jbrehm2, March 7, 2011 | View original publication
Global Water for Food Conference in Lincoln May 1-4
International experts will explore potential solutions for growing more food with limited water to feed the world's rapidly growing population at the third annual global Water for Food Conference May 1-4.
"Paths to Solutions" is the theme of this year's conference at Lincoln's Cornhusker Marriott Hotel, hosted by the Robert B. Daugherty Water for Food Institute at the University of Nebraska and the Bill & Melinda Gates Foundation.
The conference fosters international dialogue on key issues related to the use of water for agriculture. It provides opportunities to learn from speakers with extensive experience and perspectives from diverse cultures.
Registration is $250, which includes all conference events, materials and meals. Online registration, schedule and the latest information on speakers are available at the conference website: http://waterforfood.nebraska.edu/wff2011.
"This conference attracts experts from across Nebraska and around the world who are committed to developing solutions to one of mankind's great challenges: how to feed a rapidly growing global population with finite amounts of land and water," said James B. Milliken, University of Nebraska president. "The University of Nebraska's Water for Food Institute, which builds on the university's long history in water research and policy analysis, is taking a leadership role in this important international issue."
Featured speakers will include Jeff Raikes, CEO of the Bill & Melinda Gates Foundation; Anil Jain, managing director, Jain Irrigation Ltd. of India; Anders Berntell, executive director, Stockholm International Water Institute; Pasquale Steduto, principal officer, United Nations/FAO Water; Andras Szollosi-Nagy, rector, UNESCO-IHE Institute for Water Education; and others.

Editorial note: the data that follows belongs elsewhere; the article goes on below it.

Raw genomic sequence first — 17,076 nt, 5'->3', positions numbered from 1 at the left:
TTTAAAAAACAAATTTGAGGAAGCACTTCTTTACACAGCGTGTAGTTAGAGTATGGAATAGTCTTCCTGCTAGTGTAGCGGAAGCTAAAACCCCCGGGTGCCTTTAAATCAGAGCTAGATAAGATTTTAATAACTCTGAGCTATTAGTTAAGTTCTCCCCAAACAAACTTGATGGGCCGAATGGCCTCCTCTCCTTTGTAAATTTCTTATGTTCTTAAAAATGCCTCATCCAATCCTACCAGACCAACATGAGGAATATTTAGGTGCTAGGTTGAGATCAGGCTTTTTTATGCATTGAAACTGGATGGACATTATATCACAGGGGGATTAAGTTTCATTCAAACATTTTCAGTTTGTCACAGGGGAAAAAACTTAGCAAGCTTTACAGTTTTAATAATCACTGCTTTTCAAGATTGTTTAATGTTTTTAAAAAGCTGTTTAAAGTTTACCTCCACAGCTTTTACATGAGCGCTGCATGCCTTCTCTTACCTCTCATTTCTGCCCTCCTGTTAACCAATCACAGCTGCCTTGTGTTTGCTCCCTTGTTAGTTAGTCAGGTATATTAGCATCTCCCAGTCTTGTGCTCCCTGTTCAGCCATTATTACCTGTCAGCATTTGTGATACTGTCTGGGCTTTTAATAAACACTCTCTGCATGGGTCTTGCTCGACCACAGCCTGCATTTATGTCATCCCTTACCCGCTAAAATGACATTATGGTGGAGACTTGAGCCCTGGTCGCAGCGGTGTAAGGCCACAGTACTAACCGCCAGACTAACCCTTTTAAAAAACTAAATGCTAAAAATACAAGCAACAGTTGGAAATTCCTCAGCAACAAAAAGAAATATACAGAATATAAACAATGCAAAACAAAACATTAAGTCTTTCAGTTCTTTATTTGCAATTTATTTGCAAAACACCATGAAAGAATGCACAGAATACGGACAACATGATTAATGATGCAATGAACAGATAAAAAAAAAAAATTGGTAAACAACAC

More than 30 speakers and panelists will discuss diverse approaches to meeting the challenge of producing enough food with limited water supplies. Sessions will include panel discussions featuring agricultural producers from several countries; a CEO panel offering industry perspectives on water for food challenges; technical sessions on "Quantitative Food Security: Yield Gaps, Water and Nitrogen Productivity," "Maximizing Water Use Efficiency in Agriculture," and "Evaluation of Aquifer Resources in Sub-Saharan Africa" and a case study on "Securing Water for Agriculture: California's High-Stakes Challenge."
The 2010 conference drew more than 300 representatives from universities, agriculture, industry, government and nongovernmental organizations worldwide and more are expected this year. The conference is the preeminent event of the university's Water for Food Institute, a research, policy and education institute established in 2010 and committed to efficiently using the world's limited freshwater to ensure a reliable food supply. Participants in the 2011 Water for Food Conference will help inform the institute's work.
"The University of Nebraska is proud to join with the Bill & Melinda Gates Foundation to host what is surely becoming the leading conference in the world focused on the strategic use of water for food," Milliken said.